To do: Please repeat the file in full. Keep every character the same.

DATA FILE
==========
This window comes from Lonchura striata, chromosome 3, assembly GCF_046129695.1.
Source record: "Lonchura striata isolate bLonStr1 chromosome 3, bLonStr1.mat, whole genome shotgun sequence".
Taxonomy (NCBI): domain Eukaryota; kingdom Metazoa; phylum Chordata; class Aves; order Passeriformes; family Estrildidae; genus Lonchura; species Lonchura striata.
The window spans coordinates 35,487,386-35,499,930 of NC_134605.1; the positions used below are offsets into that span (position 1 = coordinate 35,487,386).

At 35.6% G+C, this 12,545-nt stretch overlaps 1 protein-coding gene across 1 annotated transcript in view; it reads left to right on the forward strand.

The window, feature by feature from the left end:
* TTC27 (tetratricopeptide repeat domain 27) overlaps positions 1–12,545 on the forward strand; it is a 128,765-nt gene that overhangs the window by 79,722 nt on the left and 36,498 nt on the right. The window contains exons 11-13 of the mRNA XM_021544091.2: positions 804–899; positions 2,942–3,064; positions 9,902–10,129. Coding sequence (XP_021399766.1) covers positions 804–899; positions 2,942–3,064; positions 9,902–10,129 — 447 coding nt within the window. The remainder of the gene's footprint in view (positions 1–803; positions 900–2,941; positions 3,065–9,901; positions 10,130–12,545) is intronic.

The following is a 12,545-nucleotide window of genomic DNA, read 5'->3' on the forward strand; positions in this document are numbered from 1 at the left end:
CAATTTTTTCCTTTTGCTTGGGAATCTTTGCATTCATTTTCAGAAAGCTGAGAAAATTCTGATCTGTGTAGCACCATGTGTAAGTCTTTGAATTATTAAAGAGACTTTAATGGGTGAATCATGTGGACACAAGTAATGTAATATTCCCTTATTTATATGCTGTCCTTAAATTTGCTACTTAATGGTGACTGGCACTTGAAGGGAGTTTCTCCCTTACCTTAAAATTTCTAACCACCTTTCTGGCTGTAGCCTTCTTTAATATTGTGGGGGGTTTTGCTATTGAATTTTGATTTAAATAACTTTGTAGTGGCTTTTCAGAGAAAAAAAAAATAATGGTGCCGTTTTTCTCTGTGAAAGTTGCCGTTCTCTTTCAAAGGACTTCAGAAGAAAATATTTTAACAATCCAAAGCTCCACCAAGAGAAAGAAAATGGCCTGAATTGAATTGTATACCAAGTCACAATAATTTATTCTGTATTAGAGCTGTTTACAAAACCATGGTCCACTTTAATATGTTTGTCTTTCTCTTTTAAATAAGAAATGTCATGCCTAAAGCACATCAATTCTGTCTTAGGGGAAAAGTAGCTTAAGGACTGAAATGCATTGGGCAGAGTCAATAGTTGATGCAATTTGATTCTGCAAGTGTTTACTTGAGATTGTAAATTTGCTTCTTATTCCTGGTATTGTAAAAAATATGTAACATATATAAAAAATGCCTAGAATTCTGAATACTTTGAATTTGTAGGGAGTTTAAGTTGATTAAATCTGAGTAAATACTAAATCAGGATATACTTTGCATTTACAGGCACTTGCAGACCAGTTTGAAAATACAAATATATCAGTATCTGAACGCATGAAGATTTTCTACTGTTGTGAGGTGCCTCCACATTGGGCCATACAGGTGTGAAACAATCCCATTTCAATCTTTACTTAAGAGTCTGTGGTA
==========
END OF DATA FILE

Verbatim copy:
This window comes from Lonchura striata, chromosome 3, assembly GCF_046129695.1.
Source record: "Lonchura striata isolate bLonStr1 chromosome 3, bLonStr1.mat, whole genome shotgun sequence".
Taxonomy (NCBI): domain Eukaryota; kingdom Metazoa; phylum Chordata; class Aves; order Passeriformes; family Estrildidae; genus Lonchura; species Lonchura striata.
The window spans coordinates 35,487,386-35,499,930 of NC_134605.1; the positions used below are offsets into that span (position 1 = coordinate 35,487,386).

At 35.6% G+C, this 12,545-nt stretch overlaps 1 protein-coding gene across 1 annotated transcript in view; it reads left to right on the forward strand.

The window, feature by feature from the left end:
* TTC27 (tetratricopeptide repeat domain 27) overlaps positions 1–12,545 on the forward strand; it is a 128,765-nt gene that overhangs the window by 79,722 nt on the left and 36,498 nt on the right. The window contains exons 11-13 of the mRNA XM_021544091.2: positions 804–899; positions 2,942–3,064; positions 9,902–10,129. Coding sequence (XP_021399766.1) covers positions 804–899; positions 2,942–3,064; positions 9,902–10,129 — 447 coding nt within the window. The remainder of the gene's footprint in view (positions 1–803; positions 900–2,941; positions 3,065–9,901; positions 10,130–12,545) is intronic.

The following is a 12,545-nucleotide window of genomic DNA, read 5'->3' on the forward strand; positions in this document are numbered from 1 at the left end:
CAATTTTTTCCTTTTGCTTGGGAATCTTTGCATTCATTTTCAGAAAGCTGAGAAAATTCTGATCTGTGTAGCACCATGTGTAAGTCTTTGAATTATTAAAGAGACTTTAATGGGTGAATCATGTGGACACAAGTAATGTAATATTCCCTTATTTATATGCTGTCCTTAAATTTGCTACTTAATGGTGACTGGCACTTGAAGGGAGTTTCTCCCTTACCTTAAAATTTCTAACCACCTTTCTGGCTGTAGCCTTCTTTAATATTGTGGGGGGTTTTGCTATTGAATTTTGATTTAAATAACTTTGTAGTGGCTTTTCAGAGAAAAAAAAAATAATGGTGCCGTTTTTCTCTGTGAAAGTTGCCGTTCTCTTTCAAAGGACTTCAGAAGAAAATATTTTAACAATCCAAAGCTCCACCAAGAGAAAGAAAATGGCCTGAATTGAATTGTATACCAAGTCACAATAATTTATTCTGTATTAGAGCTGTTTACAAAACCATGGTCCACTTTAATATGTTTGTCTTTCTCTTTTAAATAAGAAATGTCATGCCTAAAGCACATCAATTCTGTCTTAGGGGAAAAGTAGCTTAAGGACTGAAATGCATTGGGCAGAGTCAATAGTTGATGCAATTTGATTCTGCAAGTGTTTACTTGAGATTGTAAATTTGCTTCTTATTCCTGGTATTGTAAAAAATATGTAACATATATAAAAAATGCCTAGAATTCTGAATACTTTGAATTTGTAGGGAGTTTAAGTTGATTAAATCTGAGTAAATACTAAATCAGGATATACTTTGCATTTACAGGCACTTGCAGACCAGTTTGAAAATACAAATATATCAGTATCTGAACGCATGAAGATTTTCTACTGTTGTGAGGTGCCTCCACATTGGGCCATACAGGTGTGAAACAATCCCATTTCAATCTTTACTTAAGAGTCTGTGGTA